• generics are compiled and fully verified at the generic stage
  • templates are pre-processed, then finally verified at specialisation stage

A solution would be that Delphi could constraint the generic type T into something like float or ordinal so the compiler would know that more operators are allowed in the code. But alas, Delphi – like C# – has a very limited number of constraints (C# only would allow a constraint for enumerations in version 7.3): Delphi Constraints in Generics – RAD Studio XE documentation wiki.

This StackOverflow question is very similar, and has the same answer (generics in Delphi work differently than templates in C++): [Source] templates – Arithmetic operations with generic types in Delphi – Stack Overflow

I’m new in Delphi. For a project required by my company, I need to translate some code from our existing C++ classes to Delphi. Some of these classes are templates, such …

Workaround: use the TValue.From<T>() function

There is a workaround though, but it is slow, as you need to convert from the generic T type to the actual (in this case floating point) type you can apply the operators on.

This is possible with the (Delphi 2010 introduced) TValue.From<T>() method which returns a TValue record. That TValue record has instance methods like AsExtended to extract or convert the embedded value as a specific type.

Initially, [Wayback] Delphi 2010 Rtti.TValue documentation had the From method signature wrong, maybe because of many wiki and blog HTML editors kill angle bracket pairs < and > in code blocks:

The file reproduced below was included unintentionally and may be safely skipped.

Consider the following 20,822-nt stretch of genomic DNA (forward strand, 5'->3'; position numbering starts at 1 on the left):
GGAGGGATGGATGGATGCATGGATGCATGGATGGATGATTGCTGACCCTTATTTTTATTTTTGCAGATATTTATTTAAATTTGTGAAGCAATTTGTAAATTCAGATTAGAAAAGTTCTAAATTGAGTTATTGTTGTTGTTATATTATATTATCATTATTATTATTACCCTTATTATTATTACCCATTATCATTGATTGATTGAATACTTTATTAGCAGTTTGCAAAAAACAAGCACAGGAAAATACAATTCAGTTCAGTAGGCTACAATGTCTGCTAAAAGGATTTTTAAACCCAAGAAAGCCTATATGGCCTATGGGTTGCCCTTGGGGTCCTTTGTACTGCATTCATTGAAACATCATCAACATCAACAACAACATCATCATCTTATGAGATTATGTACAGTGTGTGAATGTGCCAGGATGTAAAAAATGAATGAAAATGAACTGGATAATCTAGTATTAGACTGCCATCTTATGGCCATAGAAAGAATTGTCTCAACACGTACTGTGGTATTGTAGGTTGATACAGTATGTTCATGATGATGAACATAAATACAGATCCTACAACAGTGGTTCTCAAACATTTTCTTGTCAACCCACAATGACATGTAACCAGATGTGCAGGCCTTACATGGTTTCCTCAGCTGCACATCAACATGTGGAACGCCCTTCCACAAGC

function From(const Value: T): TValue; static;

Since the [Wayback] Delphi XE System.Rtti.TValue documentation, the From method signature is fixed (see the bold parts):

class function From<T>(const Value: T): TValue; static;

With the [Wayback] Delphi XE2 Rtti.TValue documentation, the unit got renamed from Rtti into System.Rtti and has not changed further.

When using TValue.From<T>(), the AxisUnit becomes this:

unit AxisUnit;

interface

type
  TAxis<T> = record
    fMin, fMax, fRange: T;
    fStart, fEnd, fExtent: single;
    function Calc( const AScalar: T ): single;
  strict private
    function AsSingle(const Value: T): single;
  end;

implementation

uses
  System.Rtti;

function TAxis<T>.AsSingle(const Value: T): single;
begin
  Result := TValue.From<T>(Value).AsExtended
end;

function TAxis<T>.Calc(const AScalar: T): single;
var
  Offset: single;
  NormalisedOffset: single;
  ScaledOffset: single;
begin
  Offset := AsSingle(AScalar) - AsSingle(fMin);
  NormalisedOffset := Offset / AsSingle(fRange);
  ScaledOffset := NormalisedOffset * fExtent;
  Result := fStart + ScaledOffset;
end;

end.

–jeroen

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Posted in .NET, C#, Conference Topics, Conferences, Delphi, Development, Event, Software Development | Leave a Comment »

On TStrings (and TStringList) sorting: what the default Sort behaviour is and how to change sorting order

Posted by jpluimers on 2021/12/07